What: U.S. budget airline Allegiant Travel roared to life in July, with the stock gaining 20%, according to S&P Capital IQ data. This gain catapulted the stock to a new all-time high -- and it has continued to rise in the first week of August.
Allegiant Stock Performance, July 1-present; data by YCharts
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So what: In early June, Allegiant revised its Q2 revenue guidance, calling for a 7% to 8% decline in total revenue per available seat mile, compared with its initial forecast for an 8% to 10% decline in that metric. That jump-started the stock's recent run.
In early July, Allegiant added that its unit costs would come in lower than expected for the quarter. The recent drop in oil prices has also been a big help, as fuel costs have traditionally represented an even higher proportion of total operating expenses at Allegiant than at most other airlines.
Revenue and costs both came in better than expected for Allegiant in Q2. Photo Wikimedia Commons, Jonathan Palombo.
Sure enough, near the end of the month, Allegiant reported strong earnings per share of $3.18, $0.05 above the average analyst estimate and up from just $1.86 a year earlier. Analysts expect the good times to continue, with Allegiant's full-year EPS nearly doubling from $6.37 to $12.44 in 2015.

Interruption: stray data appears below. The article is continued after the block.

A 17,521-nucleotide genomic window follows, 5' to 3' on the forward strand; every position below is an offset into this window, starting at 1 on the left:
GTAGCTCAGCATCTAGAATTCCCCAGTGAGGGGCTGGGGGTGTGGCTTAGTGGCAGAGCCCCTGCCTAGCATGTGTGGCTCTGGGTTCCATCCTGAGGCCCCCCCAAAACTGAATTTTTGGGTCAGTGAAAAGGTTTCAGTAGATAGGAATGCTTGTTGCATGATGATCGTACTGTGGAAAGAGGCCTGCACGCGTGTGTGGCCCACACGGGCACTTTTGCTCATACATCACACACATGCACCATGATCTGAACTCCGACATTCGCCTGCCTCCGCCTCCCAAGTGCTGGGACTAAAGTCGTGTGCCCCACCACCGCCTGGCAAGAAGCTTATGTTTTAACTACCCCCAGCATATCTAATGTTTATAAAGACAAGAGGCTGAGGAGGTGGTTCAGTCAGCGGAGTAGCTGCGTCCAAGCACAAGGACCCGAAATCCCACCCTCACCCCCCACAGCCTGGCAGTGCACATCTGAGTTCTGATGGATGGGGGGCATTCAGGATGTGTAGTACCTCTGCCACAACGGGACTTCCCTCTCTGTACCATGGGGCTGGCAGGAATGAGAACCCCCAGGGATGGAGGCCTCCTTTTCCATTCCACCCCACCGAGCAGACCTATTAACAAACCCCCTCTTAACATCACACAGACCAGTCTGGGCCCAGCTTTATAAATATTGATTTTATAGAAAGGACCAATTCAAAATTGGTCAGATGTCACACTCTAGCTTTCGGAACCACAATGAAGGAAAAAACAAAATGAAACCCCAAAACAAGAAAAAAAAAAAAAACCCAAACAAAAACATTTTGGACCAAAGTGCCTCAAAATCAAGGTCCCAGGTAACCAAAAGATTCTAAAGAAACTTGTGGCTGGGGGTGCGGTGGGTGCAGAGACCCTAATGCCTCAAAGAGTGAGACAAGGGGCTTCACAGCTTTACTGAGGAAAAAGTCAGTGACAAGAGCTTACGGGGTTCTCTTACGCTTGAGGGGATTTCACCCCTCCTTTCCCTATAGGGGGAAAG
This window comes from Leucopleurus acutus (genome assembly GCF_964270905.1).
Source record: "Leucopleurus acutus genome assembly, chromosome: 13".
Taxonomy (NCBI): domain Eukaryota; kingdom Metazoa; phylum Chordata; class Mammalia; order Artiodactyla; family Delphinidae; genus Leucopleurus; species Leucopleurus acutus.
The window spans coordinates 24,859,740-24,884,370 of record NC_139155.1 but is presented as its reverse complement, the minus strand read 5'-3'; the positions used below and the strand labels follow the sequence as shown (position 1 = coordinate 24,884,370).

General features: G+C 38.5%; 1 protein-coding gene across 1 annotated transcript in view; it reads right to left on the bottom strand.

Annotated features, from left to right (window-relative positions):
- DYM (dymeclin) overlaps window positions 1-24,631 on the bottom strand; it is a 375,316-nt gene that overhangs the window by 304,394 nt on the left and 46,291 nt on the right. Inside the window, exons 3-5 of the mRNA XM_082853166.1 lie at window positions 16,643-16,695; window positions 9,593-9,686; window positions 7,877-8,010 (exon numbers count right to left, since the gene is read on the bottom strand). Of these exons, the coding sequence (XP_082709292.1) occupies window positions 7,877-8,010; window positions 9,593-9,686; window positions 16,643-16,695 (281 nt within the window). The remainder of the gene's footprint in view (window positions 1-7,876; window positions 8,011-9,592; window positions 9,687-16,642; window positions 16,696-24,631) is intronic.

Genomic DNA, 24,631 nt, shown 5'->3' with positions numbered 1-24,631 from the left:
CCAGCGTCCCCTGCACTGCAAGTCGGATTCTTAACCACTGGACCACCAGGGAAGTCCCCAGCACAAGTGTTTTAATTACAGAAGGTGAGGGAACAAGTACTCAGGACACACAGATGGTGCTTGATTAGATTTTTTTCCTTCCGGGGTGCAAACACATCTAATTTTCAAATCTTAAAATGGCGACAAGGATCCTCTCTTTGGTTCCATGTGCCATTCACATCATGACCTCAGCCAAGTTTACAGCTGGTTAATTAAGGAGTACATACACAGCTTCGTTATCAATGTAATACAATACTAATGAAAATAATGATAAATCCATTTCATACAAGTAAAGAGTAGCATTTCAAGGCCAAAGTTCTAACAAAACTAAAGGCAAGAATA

Now what: After a rough 2014 marred by delays in training new pilots and soaring IT costs, Allegiant seems to be back on track in 2015. The company can now focus on executing its long-term growth plan.
That's not to say Allegiant stock is without risks, though. The company has been caught up in a long-running dispute with its pilots. The pilots nearly went on strike in early April until a judge issued a preliminary injunction (later upheld in court) barring them from doing so.
While the immediate threat of a damaging strike was averted, investors should keep an eye on any future labor strife, as it has the potential to drive up costs or snarl Allegiant's operations.
The article Why Allegiant Travel Company Shares Rose 20% in July originally appeared on Fool.com.
Adam Levine-Weinberg has no position in any stocks mentioned. The Motley Fool has no position in any of the stocks mentioned. Try any of our Foolish newsletter services free for 30 days. We Fools may not all hold the same opinions, but we all believe that considering a diverse range of insights makes us better investors. The Motley Fool has a disclosure policy.
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